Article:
New Proposed Regulations for §1031 Exchanges

The IRS just released proposed regulations that clarify and help to better define “real property” that qualifies for a §1031 exchange. After TCJA §1031 exchanges are only applicable to real property used in a trade or business or held for investment. The proposed regulations make it clear that local definitions of real property are not a controlling factor in deciding as to whether property qualifies federally for a §1031 exchange.

Background
Prior to TCJA §1031 exchanges were permitted for various real property and personal property so long as the exchange of property was for a similar type. Under TCJA §1031 was limited to real property exchanges for transactions occurring after 12/31/2017. The change in the law did not include detailed definitions of what constitutes real property for purposes of these exchanges.

§1031 requires that a taxpayer identify both the relinquished property that is exchanged as well as the replacement property acquired in the exchange. Often personal property is included within the real property that is exchanged. Taxpayers who receive money or incidental personal property in a qualifying §1031 exchange have an obligation to recognize gain or loss for the property or money received as “boot” unless the taxpayer can completely separate the real property and personal property transactions.

Proposed Regulations
The new proposed regulations have specifically defined real property in the context of a §1031 exchange. The proposed regulations highlight that these new definitions control for purposes of §1031 exchanges and that state law definitions of real property will not apply to these analyses.

Pursuant to the new proposed regulations real property includes:

  • Land and improvements to land
  • Unserved crops and other natural products of the land
  • Water and air space superjacent to land

Real property includes improvements to the land. Improvements include:

  • inherently permanent structures, and
  • the structural components of inherently permanent structures

Inherently permanent structures include buildings and other structures that are permanently affixed to real property and are intended to remain affixed for an indefinite period. Examples include shelters with walls and a roof for walking or parking. Additionally, machinery can constitute real property if it is a structural component of an inherently permanent structure and does not contribute to the production of income other than income derived from the use of space (e.g., electrical generator servicing a building). Intangible property will be classified as real property if it is “inseparable” from real property and does not contribute to the production of income other than income derived from the use of space. Licenses and permits solely for the use of real property that are in the nature of a leasehold or easement generally are interests in real property.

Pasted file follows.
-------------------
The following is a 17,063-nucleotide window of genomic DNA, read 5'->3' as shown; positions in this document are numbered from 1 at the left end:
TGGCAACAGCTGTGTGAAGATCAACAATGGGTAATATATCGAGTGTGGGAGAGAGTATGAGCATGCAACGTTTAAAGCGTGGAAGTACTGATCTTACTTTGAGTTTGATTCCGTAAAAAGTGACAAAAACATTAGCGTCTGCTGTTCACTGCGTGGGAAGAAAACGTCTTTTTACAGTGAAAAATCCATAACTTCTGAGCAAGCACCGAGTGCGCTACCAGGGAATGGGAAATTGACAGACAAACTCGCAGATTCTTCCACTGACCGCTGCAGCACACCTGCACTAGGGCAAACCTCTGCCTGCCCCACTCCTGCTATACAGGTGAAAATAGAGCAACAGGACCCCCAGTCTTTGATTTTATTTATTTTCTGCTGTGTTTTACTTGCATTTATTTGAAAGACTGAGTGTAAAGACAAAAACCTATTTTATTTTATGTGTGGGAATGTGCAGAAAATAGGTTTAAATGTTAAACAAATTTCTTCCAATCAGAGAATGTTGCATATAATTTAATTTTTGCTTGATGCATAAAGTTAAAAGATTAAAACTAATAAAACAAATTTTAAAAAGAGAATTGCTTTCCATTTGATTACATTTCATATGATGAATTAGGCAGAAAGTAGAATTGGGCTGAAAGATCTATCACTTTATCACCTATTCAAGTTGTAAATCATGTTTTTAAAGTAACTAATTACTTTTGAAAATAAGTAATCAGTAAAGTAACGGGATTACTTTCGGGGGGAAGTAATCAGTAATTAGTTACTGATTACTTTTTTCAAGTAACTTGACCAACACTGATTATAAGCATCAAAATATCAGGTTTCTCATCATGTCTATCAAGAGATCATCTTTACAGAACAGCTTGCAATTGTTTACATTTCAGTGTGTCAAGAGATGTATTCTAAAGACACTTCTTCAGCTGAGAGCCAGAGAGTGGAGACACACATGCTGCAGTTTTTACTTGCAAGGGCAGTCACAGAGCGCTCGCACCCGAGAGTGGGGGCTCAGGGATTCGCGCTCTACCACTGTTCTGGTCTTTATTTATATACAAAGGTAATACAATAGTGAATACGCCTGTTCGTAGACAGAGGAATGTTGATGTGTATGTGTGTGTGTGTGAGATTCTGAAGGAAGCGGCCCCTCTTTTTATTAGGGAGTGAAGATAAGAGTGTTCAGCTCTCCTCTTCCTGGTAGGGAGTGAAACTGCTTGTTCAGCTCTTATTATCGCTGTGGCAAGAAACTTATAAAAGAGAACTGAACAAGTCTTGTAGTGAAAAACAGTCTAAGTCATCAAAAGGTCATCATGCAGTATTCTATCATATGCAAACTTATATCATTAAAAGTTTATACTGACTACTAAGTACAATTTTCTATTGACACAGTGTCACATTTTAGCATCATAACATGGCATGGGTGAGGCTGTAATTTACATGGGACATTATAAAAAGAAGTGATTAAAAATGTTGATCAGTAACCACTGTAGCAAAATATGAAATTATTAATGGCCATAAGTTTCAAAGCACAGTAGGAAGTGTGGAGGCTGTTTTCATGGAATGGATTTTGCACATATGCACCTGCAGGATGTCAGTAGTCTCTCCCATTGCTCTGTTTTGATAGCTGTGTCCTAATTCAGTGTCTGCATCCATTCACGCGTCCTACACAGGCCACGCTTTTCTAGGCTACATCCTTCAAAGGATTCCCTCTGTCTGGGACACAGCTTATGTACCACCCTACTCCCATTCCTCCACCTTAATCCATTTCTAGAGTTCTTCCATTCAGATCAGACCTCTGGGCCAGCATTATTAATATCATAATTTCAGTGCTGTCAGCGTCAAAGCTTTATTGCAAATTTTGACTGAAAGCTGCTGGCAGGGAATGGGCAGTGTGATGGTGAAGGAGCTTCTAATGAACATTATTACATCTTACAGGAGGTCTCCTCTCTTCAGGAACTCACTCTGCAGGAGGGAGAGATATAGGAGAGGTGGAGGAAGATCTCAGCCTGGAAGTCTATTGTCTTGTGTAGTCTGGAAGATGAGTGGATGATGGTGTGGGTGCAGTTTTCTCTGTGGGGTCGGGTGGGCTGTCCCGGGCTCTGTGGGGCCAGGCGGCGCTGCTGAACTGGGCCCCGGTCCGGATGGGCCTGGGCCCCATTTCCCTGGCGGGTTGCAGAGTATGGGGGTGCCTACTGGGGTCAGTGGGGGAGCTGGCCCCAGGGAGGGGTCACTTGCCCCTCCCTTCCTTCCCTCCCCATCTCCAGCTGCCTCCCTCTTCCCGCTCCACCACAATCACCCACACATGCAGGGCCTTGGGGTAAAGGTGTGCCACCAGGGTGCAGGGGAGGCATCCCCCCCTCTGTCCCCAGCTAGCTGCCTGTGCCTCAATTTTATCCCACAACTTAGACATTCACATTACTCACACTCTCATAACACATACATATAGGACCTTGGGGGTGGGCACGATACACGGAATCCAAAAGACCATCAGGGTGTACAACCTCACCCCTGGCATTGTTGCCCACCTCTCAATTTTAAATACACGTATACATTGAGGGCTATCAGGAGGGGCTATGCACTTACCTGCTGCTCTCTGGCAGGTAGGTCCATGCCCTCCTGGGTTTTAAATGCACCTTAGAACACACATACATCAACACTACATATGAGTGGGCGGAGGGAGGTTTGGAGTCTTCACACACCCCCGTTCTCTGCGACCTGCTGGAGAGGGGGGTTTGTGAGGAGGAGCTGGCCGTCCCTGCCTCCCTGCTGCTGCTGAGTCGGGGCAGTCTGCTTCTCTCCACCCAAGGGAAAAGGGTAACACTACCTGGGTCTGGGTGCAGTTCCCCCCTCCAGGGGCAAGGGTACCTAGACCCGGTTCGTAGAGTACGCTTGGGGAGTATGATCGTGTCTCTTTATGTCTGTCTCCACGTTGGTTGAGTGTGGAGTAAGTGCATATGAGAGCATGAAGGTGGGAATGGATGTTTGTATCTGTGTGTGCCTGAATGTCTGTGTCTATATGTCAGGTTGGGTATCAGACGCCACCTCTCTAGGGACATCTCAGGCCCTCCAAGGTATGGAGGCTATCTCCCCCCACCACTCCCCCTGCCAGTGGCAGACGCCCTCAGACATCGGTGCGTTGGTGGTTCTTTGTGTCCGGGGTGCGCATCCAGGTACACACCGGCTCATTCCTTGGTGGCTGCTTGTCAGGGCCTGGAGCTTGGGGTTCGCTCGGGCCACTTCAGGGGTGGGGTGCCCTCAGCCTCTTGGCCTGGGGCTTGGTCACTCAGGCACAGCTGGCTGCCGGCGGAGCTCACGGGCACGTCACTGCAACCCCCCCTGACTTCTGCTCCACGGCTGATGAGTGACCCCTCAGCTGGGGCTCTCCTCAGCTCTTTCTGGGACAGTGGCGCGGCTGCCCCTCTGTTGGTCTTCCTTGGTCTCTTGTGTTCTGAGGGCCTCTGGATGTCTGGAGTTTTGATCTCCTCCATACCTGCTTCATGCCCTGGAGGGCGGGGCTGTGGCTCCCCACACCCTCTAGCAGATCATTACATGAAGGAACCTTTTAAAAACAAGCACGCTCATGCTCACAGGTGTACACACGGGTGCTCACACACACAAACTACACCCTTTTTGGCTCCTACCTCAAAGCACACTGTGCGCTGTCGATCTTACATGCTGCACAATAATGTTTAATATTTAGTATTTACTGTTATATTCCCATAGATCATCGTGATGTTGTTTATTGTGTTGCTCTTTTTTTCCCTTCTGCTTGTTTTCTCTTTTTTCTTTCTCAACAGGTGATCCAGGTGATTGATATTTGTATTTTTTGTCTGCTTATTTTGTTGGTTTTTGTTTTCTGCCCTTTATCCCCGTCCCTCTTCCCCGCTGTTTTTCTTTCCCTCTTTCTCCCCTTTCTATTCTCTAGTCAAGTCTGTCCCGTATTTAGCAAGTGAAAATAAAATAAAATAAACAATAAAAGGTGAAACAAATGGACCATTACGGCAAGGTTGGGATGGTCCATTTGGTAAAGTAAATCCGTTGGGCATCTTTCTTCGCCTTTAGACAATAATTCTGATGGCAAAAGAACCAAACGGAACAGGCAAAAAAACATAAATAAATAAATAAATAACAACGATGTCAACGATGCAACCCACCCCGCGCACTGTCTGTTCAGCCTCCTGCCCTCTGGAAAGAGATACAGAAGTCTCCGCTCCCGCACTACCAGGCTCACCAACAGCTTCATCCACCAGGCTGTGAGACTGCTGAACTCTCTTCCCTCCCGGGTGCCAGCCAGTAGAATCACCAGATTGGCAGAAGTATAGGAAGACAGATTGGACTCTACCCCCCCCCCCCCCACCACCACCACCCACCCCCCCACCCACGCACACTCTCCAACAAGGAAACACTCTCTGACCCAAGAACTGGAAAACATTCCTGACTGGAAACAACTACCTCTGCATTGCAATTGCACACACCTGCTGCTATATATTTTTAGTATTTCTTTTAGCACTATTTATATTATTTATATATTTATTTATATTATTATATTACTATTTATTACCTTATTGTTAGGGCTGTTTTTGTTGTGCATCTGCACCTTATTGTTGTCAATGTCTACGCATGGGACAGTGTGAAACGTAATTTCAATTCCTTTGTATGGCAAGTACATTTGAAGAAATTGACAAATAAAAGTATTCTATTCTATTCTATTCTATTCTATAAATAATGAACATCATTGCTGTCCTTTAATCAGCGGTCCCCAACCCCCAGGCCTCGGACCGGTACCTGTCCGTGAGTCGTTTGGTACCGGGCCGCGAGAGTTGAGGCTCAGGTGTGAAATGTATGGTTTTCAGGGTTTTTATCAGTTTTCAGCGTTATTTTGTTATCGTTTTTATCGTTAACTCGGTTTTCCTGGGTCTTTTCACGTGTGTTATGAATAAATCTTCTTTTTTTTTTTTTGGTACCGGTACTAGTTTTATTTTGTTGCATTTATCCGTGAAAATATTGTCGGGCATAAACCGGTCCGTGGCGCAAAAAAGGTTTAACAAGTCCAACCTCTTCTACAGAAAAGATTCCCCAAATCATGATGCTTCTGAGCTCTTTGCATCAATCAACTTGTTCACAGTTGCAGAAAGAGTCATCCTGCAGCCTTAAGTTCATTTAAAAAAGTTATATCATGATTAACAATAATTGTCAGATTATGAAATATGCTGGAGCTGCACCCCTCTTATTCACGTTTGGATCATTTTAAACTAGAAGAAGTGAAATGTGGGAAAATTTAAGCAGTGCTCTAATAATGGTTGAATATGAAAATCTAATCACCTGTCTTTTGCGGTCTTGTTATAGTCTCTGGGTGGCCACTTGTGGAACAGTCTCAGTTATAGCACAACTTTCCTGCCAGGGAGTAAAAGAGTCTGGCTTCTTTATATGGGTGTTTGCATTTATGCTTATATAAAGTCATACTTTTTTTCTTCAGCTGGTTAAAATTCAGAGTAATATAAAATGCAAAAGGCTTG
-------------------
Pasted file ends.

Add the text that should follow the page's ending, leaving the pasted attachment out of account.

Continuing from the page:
When making a determination as to whether the asset can be considered real property the IRS states that a determination needs to be made whether the property constitutes a “distinct asset” based on a facts and circumstances analysis, which considers four factors: (i) whether the item is customarily sold or acquired as a single unit or as a component of a larger asset; (ii) whether the item can be separated from a larger asset and, if so, the cost of doing so; (iii) whether the item is commonly viewed as serving a useful function independent from a larger asset of which it is a part; and (iv) whether separating the item from the larger asset impairs the larger asset’s functionality. If the property is not specifically defined by these regulations this four-factor analysis should be used.

Tangible Personal Property Safe Harbor
Finally, the proposed regulations provide a safe harbor for taxpayers who receive personal property as part of a real property acquisition. If a taxpayer receives personal property as part of a §1031 exchange the safe harbor provided that the acquisition of this personal property will not violate the §1031 rules so long as:

  • The FMV of the personal property is no more than 15% of the FMV of the replacement property received in the exchange
  • AND
  • The personal property received is of a type that is typically transferred together with real property in a commercial transaction

Conclusion
These proposed regulations provide certainty in defining qualifying real property for §1031 exchanges. Although these regulations are proposed taxpayers can rely on these regulations for any exchanges of real property beginning after 12/31/2017.

About the Author(s)

Cassandra Baubie is an Associate at HBK CPAs & Consultants and is a member of its Tax Advisory Group (TAG). Cassandra joined HBK in 2017. She works in the firm’s Youngstown, Ohio office. She has experience in tax law research and writing.

Cassandra focuses on issues pertaining to State and Local Taxation (SALT), as well as flow through entity taxation. She has been involved in numerous sales and use tax, franchise tax, and corporate income tax audits, VDA’s, and refund requests. She focuses on complex sales and use tax compliance planning, nexus studies and on-site review and training for all SALT related issues, and has managed various engagements as the in-charge team member and has significant experience in multi-state tax issues.

Hill, Barth & King LLC has prepared this material for informational purposes only. Any tax advice contained in this communication (including any attachments) is not intended or written to be used, and cannot be used, for the purpose of (i) avoiding penalties under the Internal Revenue Code or under any state or local tax law or (ii) promoting, marketing or recommending to another party any transaction or matter addressed herein. Please do not hesitate to contact us if you have any questions regarding the matter.

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